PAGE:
Direct examination is the initial questioning of a witness during a trial or deposition by the attorney who called the witness. It is distinguished from cross-examination, which is conducted by opposing attorneys and redirect examination, in which the witness is again questioned by the original attorney to address their testimony on cross-examination.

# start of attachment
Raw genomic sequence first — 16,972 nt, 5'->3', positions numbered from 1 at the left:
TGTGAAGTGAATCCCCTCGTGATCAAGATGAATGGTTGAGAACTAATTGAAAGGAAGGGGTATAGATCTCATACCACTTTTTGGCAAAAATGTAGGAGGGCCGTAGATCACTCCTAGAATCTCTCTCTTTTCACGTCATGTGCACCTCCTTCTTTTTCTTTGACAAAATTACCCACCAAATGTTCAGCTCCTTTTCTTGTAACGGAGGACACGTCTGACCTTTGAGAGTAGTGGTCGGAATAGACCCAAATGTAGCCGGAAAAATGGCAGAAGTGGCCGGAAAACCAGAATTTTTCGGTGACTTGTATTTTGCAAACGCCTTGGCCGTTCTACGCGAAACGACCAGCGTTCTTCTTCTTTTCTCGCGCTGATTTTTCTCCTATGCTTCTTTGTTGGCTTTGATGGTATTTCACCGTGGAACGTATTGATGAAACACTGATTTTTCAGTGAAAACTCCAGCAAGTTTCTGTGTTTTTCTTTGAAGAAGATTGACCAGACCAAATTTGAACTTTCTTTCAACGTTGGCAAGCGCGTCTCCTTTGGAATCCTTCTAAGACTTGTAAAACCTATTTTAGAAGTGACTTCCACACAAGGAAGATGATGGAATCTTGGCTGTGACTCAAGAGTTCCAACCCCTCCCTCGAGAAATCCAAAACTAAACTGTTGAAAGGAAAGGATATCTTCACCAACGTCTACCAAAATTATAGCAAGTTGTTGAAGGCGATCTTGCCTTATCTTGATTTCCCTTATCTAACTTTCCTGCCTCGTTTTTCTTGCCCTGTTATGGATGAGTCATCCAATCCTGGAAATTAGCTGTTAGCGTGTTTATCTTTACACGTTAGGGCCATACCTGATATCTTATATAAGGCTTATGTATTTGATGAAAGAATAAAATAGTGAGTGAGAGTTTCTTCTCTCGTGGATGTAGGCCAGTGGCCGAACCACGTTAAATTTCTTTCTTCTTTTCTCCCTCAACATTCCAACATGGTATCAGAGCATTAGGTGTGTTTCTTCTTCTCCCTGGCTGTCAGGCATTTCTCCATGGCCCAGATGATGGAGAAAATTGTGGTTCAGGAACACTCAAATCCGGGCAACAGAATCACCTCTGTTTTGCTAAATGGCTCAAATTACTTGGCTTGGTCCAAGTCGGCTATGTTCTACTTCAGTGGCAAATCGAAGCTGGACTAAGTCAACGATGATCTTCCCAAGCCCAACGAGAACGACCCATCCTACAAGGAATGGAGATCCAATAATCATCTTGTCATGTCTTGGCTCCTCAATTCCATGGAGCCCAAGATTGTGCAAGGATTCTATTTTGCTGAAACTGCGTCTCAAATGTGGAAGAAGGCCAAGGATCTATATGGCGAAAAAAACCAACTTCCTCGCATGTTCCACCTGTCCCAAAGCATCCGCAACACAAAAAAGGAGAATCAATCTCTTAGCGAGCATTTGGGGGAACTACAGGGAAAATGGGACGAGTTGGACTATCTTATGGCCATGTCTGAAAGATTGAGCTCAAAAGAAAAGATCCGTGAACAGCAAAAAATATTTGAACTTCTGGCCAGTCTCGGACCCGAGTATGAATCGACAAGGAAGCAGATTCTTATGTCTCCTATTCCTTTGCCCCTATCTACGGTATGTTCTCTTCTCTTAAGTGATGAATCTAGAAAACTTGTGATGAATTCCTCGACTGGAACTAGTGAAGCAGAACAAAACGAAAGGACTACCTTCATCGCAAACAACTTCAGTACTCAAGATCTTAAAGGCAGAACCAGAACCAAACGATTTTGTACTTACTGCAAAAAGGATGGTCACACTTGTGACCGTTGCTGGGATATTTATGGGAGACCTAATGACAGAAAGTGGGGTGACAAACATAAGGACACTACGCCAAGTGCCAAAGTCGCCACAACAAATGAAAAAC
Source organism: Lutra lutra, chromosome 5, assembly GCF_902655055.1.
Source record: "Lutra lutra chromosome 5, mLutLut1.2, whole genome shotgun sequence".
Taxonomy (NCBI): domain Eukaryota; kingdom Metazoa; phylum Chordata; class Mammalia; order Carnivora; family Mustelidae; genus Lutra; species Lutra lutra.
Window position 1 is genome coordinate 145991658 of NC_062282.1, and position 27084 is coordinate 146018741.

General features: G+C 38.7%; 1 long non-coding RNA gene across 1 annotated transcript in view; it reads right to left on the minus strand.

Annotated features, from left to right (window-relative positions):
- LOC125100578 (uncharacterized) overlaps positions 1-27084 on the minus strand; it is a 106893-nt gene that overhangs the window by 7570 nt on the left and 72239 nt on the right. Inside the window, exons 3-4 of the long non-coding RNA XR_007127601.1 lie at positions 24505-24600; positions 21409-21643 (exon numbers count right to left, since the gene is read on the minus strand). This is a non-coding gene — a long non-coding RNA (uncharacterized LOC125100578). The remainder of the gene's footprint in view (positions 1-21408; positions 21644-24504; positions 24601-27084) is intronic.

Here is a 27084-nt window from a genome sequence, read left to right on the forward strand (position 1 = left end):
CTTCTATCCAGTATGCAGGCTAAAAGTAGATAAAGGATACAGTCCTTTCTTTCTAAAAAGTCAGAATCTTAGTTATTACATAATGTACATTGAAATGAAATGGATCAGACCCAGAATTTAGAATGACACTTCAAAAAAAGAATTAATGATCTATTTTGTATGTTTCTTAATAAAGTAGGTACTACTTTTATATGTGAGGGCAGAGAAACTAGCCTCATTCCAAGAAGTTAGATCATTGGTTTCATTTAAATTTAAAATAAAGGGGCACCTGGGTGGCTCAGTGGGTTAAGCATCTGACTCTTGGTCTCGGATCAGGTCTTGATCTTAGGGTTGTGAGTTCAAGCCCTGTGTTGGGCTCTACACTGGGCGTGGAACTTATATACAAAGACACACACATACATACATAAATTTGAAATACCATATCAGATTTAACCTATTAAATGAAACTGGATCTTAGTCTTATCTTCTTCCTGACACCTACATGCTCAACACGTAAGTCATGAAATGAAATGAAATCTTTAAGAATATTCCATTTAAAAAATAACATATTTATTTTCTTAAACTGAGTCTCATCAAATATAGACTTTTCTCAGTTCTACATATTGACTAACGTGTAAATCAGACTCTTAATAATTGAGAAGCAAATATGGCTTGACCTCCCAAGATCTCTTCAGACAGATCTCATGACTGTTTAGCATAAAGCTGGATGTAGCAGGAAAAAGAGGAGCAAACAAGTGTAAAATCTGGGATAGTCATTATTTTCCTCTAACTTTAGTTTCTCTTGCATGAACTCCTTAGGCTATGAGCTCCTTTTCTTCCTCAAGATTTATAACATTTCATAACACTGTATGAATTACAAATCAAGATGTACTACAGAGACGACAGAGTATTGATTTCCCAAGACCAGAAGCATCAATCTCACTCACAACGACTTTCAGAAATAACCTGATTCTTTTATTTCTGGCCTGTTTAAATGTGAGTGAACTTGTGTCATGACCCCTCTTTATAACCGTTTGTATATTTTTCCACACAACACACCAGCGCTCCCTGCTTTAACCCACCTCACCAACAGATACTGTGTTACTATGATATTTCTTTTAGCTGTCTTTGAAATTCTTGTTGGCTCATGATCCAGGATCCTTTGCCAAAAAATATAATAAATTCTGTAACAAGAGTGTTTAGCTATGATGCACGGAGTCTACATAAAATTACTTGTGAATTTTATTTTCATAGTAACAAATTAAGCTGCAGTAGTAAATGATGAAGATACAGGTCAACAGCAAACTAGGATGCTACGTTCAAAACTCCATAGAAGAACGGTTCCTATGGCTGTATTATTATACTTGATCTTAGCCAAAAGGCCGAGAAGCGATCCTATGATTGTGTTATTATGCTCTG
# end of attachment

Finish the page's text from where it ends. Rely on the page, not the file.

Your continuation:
Traditionally, questions asked a witness during direct examination cannot be in a form suggesting the answer to the witness. These are called leading questions. The rationale is that witnesses called by a party are presumed to give testimony favorable to that party, and, therefore, leading questions are not necessary. Courts have barred leading questions on direct examination because a witness should testify to relevant facts personally known by the witness, without counsel's suggesting the desired answer. The danger sought to be avoided is that the jury could hear the lawyer's testimony instead of the witness's. Courts do permit leading questions on cross-examination, on the assumption that the cross-examiner needs to suggest answers to the witness in order to explore adequately the reliability of the direct examination and the credibility of the witness.